David Warner has described Australia's defeat at Chester-le-Street as "gutting" given their strong position at tea on the fourth day and said the batsmen needed to look to Chris Rogers for an example of how to work in challenging conditions. Warner and Rogers put on 109 for the opening partnership in Australia's chase of 299 but once that stand was broken, the wickets all tumbled for 115 runs.
Warner played a mature innings of 71, mixing patience with considered stroke-making, but when he was caught behind off Tim Bresnan to leave the score at 168 for 3, the Australians collapsed. Warner said the feeling in the dressing room was one of disbelief as Stuart Broad ran through the batting line-up and a target that had looked gettable suddenly began to appear out of reach for the Australians.
"It was gutting," Warner said. "I went to have a shower. It took me half an hour to get over my dismissal. When I came out we had lost three quick wickets. I still can't believe it happened so fast and it finished [on Monday]. I just thought if we hung in there and got through that tough period of Broad's spell we could have come back and finished it off by lunchtime [Tuesday], but we lost. It's our fault, the batters.
"We were just talking about it just before, what goes through our minds when we walk out there and how rowdy the crowd was. It does help having the home [crowd] behind you and you know you've just got to try to get through that tough spell. As an opener I feel the hardest part for me is getting myself in and then I can relax with the crowd environment.
"But I know the feeling when the guys come in. When I first came back and I got booed walking out at Manchester I felt real nervy. I felt real small. I felt that everything was against me. And I can just imagine how some of the guys felt yesterday coming in when we lost those quick wickets. But at the end of the day we did get knocked over and it was quite disappointing."
The coach Darren Lehmann spoke after the match of his disappointment at the fact that too many of the batsmen had failed to play straight in conditions that demanded such discipline. Warner said the Australian batsmen who take a more aggressive approach could take note of the way Rogers played during his first-innings hundred, when he left outside off and made the bowlers come to him, and waited for the bad balls to score from.
"Especially for the guys who like to play their shots and like to feel bat on ball, we need to know how to rein it in and then we know we're going to get those bad balls," Warner said. "Perfect example is looking at Ian Bell, anything we've bowled to him straight at the stumps he's defended back to the bowler and probably 80% of the runs he's scored in this series have been through cover and point.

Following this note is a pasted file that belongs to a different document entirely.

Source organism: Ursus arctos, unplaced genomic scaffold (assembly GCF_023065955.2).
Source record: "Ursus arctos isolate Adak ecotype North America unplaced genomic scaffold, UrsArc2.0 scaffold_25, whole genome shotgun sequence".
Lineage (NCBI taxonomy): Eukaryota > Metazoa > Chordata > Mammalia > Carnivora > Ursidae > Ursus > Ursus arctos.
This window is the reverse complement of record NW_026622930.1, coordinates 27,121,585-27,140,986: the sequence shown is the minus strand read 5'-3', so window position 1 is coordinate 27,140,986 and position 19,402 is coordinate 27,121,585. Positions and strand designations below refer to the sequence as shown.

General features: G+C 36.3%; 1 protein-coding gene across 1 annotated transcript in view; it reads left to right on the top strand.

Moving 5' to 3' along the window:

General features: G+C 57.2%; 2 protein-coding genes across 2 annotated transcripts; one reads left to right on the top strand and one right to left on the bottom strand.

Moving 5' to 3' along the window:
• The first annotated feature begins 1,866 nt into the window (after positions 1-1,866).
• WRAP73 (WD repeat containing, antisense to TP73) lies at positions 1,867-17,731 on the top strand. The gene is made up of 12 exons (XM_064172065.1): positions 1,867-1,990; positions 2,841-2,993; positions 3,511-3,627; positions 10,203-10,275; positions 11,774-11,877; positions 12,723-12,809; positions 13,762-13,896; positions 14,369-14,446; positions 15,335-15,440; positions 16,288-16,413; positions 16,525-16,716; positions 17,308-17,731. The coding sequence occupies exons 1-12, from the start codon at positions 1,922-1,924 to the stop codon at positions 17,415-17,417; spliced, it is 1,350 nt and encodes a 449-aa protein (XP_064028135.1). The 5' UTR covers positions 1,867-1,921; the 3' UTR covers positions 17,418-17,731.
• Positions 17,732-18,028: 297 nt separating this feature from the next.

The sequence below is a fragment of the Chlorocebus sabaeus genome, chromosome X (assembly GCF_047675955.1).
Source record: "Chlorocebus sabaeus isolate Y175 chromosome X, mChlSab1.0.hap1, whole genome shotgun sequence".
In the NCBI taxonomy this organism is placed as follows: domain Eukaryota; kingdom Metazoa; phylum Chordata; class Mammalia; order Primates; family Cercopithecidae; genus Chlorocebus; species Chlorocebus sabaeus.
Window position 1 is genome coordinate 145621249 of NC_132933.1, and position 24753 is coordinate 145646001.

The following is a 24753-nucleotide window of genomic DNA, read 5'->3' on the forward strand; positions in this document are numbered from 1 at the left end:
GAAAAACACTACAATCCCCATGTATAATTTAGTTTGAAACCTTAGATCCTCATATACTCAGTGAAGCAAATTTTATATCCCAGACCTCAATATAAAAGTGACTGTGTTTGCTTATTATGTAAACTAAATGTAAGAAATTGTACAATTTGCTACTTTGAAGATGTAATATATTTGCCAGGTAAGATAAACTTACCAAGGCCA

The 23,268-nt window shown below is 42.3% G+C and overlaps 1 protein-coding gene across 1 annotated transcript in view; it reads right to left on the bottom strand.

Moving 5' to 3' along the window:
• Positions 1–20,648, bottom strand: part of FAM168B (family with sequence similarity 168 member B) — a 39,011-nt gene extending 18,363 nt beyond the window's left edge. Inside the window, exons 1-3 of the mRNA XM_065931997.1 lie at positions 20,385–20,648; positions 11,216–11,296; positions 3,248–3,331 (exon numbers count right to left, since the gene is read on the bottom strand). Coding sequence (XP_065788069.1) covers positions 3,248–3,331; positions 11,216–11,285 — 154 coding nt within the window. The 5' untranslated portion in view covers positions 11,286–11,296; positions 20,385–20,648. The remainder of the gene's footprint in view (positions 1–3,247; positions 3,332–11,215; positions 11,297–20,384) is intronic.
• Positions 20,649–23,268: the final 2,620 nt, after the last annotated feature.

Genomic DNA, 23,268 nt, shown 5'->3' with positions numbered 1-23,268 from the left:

"He's waiting and being patient. It's exactly what Bucky [Rogers] was doing in the first innings, he waited for that ball and he knows his game so well that anything in that zone he's blocking and any width he's playing. That's how simple they've kept it."
In the second innings, Warner and Rogers provided Australia with their first century opening stand in an Ashes Test since Matthew Hayden and Justin Langer put on 185 at The Oval in 2005 and it was an encouraging sign for the latest of several opening combinations Australia have used in the past couple of years. Warner said opening with Rogers was similar to working with Ed Cowan.
"I said it to Bucky at the drinks break, I said I enjoy batting with you because you don't say anything. When you're out there he's got such a structured game plan and he knows his game so well, he's scored 20,000 first class runs, he's just peeled off a hundred in the first innings. He's just so basic how he goes about his game. And when we're out there and we're chasing, he just kept on saying to me, keep it simple, keep it simple and back your game plan.
"He's very similar to Ed. They're both smart people, they both go about their business how they do and I find opening with both of them has probably helped my game as well because I do like to get involved in a bit of a conversation when we're out there about things that are not anything to do with cricket, just to get your mind off it. But those guys are so disciplined with what they do and it keeps my mind at ease as well."
Warner enjoyed being back at the top of the order in Chester-le-Street instead of playing at No.6, where he felt more vulnerable to Graeme Swann early in his innings. He said it was much easier handling Swann after settling down against the new ball.
"When you're opening the batting it does take you probably 10 balls to get your feet moving properly," he said. "They're not going to move straight away. And then when you're coming in at No.6 and you're facing Swann as a left-hander it is hard to get your feet moving and you're probably more inclined to sit on the crease.
"And that's generally what he wants you to do because he's trying to get you out lbw, from a left-hander's point of view. I find it actually easier to play him if I'm opening because I can settle in, I've got my rhythm and I can use my feet. Coming in at No.6 was a bit different to face him, I was caught on the crease and it turned out he got me out like that."
Brydon Coverdale is an assistant editor at ESPNcricinfo. He tweets here